Dolphins Dichotomy: Film Review of the Best & Worst Plays From Steelers vs. Dolphins
Expectations had reached rock bottom entering Sunday’s game. Several experts actually predicted that the Steelers would break records en route to a blowout victory over the Dolphins. However, they (myself included) could not have been more wrong.
Antonio Brown was contained completely. Le’Veon Bell was eliminated, with the front-seven focused entirely on the run as the secondary shut down wide receivers. Ben Roethlisberger’s injury surely slowed Pittsburgh’s offense, but the Dolphins thoroughly dominated the Steelers in every phase of the game.
Here is our film review of the best plays from the Dolphins’ spirit-lifting win over the heavily-favored Steelers.
Improved 3rd Down Play-Calling:
Thanks to the Dolphins’ running attack, the team was more effective on third downs through the air. Their offense was actually two dimensional, showing what types of options are open for play-callers when the defense fears the ground attack.
Adam Gase also called plays that largely went ahead of the sticks, giving Tannehill opportunities to move the chains on the easy first reads that the offense is predicated upon.
This play is a strong example. The defense is sitting off in zone, so Ryan Tannehill knows that he will be able to quickly zip the ball in to DeVante Parker on the slant.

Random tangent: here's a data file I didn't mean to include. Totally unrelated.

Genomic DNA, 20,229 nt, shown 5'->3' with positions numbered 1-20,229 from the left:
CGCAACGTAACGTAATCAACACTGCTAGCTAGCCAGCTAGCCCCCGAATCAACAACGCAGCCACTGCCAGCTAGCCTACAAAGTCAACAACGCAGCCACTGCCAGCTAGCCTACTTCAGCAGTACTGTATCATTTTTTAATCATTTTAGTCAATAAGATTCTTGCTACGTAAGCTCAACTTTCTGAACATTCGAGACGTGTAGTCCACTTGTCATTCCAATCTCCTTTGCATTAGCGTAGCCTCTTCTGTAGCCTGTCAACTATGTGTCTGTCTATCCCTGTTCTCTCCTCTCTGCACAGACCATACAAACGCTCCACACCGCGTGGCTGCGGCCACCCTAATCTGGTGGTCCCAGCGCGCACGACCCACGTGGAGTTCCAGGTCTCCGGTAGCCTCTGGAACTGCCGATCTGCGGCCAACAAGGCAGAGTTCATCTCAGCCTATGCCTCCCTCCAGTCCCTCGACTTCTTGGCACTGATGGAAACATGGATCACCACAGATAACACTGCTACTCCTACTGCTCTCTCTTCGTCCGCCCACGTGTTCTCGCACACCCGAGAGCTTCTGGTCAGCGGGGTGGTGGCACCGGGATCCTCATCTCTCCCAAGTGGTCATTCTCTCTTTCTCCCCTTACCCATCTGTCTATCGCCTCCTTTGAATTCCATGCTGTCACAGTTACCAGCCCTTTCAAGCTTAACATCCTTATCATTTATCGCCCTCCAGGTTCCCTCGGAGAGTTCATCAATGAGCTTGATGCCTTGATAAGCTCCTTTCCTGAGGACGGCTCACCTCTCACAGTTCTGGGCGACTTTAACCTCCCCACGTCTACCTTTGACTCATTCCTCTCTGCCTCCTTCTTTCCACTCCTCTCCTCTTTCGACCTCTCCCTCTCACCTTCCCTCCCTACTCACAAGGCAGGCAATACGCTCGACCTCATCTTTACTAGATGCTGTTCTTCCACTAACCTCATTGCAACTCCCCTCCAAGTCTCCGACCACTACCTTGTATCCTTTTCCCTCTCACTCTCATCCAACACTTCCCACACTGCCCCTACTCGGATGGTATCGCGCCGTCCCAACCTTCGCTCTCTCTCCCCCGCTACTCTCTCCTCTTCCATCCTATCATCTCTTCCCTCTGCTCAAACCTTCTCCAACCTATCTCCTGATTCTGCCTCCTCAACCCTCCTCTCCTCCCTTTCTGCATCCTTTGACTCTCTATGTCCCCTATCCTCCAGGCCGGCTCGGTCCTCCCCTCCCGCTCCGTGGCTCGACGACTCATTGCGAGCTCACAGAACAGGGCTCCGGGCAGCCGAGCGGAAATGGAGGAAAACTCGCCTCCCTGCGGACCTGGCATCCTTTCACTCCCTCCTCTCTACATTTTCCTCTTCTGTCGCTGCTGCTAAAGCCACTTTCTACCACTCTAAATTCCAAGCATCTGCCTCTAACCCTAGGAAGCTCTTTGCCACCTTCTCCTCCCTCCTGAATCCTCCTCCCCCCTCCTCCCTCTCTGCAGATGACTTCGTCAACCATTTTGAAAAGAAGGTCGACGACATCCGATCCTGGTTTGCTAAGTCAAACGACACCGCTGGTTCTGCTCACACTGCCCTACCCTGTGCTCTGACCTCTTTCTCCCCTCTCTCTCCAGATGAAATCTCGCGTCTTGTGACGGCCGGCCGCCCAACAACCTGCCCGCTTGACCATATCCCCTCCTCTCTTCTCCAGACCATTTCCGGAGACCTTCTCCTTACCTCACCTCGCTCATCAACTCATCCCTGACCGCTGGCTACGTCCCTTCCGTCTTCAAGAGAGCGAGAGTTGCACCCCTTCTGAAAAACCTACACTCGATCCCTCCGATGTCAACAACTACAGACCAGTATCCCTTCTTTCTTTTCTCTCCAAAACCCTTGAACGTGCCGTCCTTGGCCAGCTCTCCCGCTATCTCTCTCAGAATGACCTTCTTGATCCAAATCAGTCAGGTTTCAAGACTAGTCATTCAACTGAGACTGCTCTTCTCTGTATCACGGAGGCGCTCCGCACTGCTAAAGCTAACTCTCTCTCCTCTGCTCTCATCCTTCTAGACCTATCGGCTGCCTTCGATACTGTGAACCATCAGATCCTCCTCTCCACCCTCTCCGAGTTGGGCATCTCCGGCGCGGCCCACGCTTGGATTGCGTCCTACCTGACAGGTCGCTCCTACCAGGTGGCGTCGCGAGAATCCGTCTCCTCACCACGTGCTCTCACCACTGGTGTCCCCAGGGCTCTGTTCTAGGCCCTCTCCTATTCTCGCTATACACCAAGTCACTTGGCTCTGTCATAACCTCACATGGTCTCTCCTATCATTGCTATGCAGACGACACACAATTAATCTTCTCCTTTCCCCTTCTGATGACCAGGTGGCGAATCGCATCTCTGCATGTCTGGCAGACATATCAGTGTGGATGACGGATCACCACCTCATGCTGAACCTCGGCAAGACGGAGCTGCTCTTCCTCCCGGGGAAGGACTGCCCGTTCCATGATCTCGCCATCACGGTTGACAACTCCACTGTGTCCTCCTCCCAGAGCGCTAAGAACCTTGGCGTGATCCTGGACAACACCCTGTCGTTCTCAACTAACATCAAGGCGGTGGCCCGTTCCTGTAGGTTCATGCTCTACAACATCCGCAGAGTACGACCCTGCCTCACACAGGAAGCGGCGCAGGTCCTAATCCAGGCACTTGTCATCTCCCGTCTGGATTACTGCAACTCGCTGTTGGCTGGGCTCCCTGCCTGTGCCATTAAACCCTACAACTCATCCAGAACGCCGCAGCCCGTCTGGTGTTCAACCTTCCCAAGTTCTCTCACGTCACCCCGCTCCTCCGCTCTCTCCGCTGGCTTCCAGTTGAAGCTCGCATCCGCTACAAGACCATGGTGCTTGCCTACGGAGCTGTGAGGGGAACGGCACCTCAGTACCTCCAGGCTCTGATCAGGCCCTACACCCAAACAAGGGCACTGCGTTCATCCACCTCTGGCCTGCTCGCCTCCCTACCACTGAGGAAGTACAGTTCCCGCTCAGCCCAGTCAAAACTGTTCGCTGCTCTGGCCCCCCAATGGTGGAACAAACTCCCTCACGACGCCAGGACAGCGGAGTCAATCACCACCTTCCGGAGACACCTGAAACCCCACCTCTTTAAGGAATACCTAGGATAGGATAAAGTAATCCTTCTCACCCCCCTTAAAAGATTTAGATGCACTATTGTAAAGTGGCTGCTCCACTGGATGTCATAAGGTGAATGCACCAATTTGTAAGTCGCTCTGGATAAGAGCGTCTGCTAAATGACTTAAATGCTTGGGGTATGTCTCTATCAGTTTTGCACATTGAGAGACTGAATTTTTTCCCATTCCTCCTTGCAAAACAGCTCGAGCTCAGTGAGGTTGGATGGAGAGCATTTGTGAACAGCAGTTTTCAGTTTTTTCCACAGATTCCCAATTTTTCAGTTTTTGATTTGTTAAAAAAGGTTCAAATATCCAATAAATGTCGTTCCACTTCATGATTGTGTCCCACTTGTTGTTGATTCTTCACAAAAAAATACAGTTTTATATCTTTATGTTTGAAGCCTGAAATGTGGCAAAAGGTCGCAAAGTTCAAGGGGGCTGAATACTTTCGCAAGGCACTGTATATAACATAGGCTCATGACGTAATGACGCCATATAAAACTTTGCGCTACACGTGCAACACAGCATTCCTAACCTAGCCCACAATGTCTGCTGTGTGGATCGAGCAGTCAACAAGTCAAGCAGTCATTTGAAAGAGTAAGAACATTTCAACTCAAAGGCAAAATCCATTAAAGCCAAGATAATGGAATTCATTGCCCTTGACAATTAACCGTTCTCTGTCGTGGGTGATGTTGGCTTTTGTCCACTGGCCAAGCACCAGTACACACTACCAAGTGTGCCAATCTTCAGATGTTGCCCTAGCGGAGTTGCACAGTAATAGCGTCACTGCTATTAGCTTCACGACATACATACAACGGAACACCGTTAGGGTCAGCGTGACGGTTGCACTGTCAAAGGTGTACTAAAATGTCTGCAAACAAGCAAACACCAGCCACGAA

Here is another plan on which the Dolphins sent Tannehill’s primary target past the sticks, this time underneath a linebacker’s zone.
This is easy money for the Tannehill-Landry tandem. Landry sits underneath the zone and Tannehill hits him with a quick pass to move the chains.
Previously, the Dolphins had been in situations in which they were forced to let plays develop downfield to pick up 8-10 yards for conversions. This added pressure for the offensive line and for Tannehill when his protection inevitably failed. On Sunday they were able to open up the short portion of Adam Gase’s playbook, where his offense thrives, as they faced 3rd & short/medium much more often.
The plays above are both examples of the luxury Miami was afforded thanks to strong third down field position and an effective rushing attack.
Dolphins Get Back to Quick, Two-Play Sequences:
Adam Gase’s offense works best when the quarterback can get in a flow with quick, decisive completions. Deep shots are not the staple of Gase’s attack; just take what the defense gives you and get to the next play quickly.
On Sunday, the Dolphins finally took the time offensively to return to this approach, following its absence against Cincinnati, Cleveland and Tennessee.